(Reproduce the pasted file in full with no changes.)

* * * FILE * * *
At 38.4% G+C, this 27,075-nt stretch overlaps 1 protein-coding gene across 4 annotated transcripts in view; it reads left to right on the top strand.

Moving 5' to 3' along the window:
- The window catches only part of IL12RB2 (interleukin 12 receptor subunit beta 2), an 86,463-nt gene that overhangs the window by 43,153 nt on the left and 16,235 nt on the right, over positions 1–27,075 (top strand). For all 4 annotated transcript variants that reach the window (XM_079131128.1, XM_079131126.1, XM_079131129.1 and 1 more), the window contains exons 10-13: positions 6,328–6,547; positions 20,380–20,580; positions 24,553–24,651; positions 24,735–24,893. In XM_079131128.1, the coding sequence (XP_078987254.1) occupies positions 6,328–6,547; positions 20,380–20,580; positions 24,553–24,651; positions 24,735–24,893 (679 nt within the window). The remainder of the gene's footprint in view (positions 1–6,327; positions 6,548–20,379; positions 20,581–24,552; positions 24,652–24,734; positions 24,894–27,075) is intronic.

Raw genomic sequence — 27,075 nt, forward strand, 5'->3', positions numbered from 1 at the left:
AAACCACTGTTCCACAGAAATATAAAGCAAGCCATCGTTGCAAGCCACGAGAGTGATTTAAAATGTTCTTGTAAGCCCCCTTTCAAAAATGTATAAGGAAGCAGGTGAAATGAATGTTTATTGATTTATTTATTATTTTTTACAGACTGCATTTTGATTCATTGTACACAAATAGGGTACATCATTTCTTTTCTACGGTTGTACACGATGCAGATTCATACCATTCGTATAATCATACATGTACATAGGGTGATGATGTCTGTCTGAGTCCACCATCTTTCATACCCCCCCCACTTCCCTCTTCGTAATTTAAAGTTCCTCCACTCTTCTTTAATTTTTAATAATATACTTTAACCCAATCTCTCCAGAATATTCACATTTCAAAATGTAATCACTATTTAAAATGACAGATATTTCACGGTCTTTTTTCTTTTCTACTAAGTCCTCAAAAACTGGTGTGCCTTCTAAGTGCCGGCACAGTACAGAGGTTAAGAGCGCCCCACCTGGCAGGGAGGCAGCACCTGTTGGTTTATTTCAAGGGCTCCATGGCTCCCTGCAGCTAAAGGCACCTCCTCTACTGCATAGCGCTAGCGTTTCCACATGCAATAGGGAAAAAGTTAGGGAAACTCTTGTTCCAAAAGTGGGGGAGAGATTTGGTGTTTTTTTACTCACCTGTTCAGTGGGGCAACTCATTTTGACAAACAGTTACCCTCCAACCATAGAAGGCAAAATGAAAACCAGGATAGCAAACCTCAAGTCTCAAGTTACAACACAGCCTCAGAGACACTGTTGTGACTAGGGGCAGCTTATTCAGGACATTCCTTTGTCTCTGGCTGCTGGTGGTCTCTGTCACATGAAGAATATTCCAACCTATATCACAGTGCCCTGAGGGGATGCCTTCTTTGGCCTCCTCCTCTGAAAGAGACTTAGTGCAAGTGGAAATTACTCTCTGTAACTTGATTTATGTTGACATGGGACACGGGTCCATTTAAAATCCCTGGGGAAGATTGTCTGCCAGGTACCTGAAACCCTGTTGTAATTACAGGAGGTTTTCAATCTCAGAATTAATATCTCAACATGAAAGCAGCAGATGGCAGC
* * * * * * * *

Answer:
At 38.4% G+C, this 27,075-nt stretch overlaps 1 protein-coding gene across 4 annotated transcripts in view; it reads left to right on the top strand.

Moving 5' to 3' along the window:
- The window catches only part of IL12RB2 (interleukin 12 receptor subunit beta 2), an 86,463-nt gene that overhangs the window by 43,153 nt on the left and 16,235 nt on the right, over positions 1–27,075 (top strand). For all 4 annotated transcript variants that reach the window (XM_079131128.1, XM_079131126.1, XM_079131129.1 and 1 more), the window contains exons 10-13: positions 6,328–6,547; positions 20,380–20,580; positions 24,553–24,651; positions 24,735–24,893. In XM_079131128.1, the coding sequence (XP_078987254.1) occupies positions 6,328–6,547; positions 20,380–20,580; positions 24,553–24,651; positions 24,735–24,893 (679 nt within the window). The remainder of the gene's footprint in view (positions 1–6,327; positions 6,548–20,379; positions 20,581–24,552; positions 24,652–24,734; positions 24,894–27,075) is intronic.

Raw genomic sequence — 27,075 nt, forward strand, 5'->3', positions numbered from 1 at the left:
AAACCACTGTTCCACAGAAATATAAAGCAAGCCATCGTTGCAAGCCACGAGAGTGATTTAAAATGTTCTTGTAAGCCCCCTTTCAAAAATGTATAAGGAAGCAGGTGAAATGAATGTTTATTGATTTATTTATTATTTTTTACAGACTGCATTTTGATTCATTGTACACAAATAGGGTACATCATTTCTTTTCTACGGTTGTACACGATGCAGATTCATACCATTCGTATAATCATACATGTACATAGGGTGATGATGTCTGTCTGAGTCCACCATCTTTCATACCCCCCCCACTTCCCTCTTCGTAATTTAAAGTTCCTCCACTCTTCTTTAATTTTTAATAATATACTTTAACCCAATCTCTCCAGAATATTCACATTTCAAAATGTAATCACTATTTAAAATGACAGATATTTCACGGTCTTTTTTCTTTTCTACTAAGTCCTCAAAAACTGGTGTGCCTTCTAAGTGCCGGCACAGTACAGAGGTTAAGAGCGCCCCACCTGGCAGGGAGGCAGCACCTGTTGGTTTATTTCAAGGGCTCCATGGCTCCCTGCAGCTAAAGGCACCTCCTCTACTGCATAGCGCTAGCGTTTCCACATGCAATAGGGAAAAAGTTAGGGAAACTCTTGTTCCAAAAGTGGGGGAGAGATTTGGTGTTTTTTTACTCACCTGTTCAGTGGGGCAACTCATTTTGACAAACAGTTACCCTCCAACCATAGAAGGCAAAATGAAAACCAGGATAGCAAACCTCAAGTCTCAAGTTACAACACAGCCTCAGAGACACTGTTGTGACTAGGGGCAGCTTATTCAGGACATTCCTTTGTCTCTGGCTGCTGGTGGTCTCTGTCACATGAAGAATATTCCAACCTATATCACAGTGCCCTGAGGGGATGCCTTCTTTGGCCTCCTCCTCTGAAAGAGACTTAGTGCAAGTGGAAATTACTCTCTGTAACTTGATTTATGTTGACATGGGACACGGGTCCATTTAAAATCCCTGGGGAAGATTGTCTGCCAGGTACCTGAAACCCTGTTGTAATTACAGGAGGTTTTCAATCTCAGAATTAATATCTCAACATGAAAGCAGCAGATGGCAGC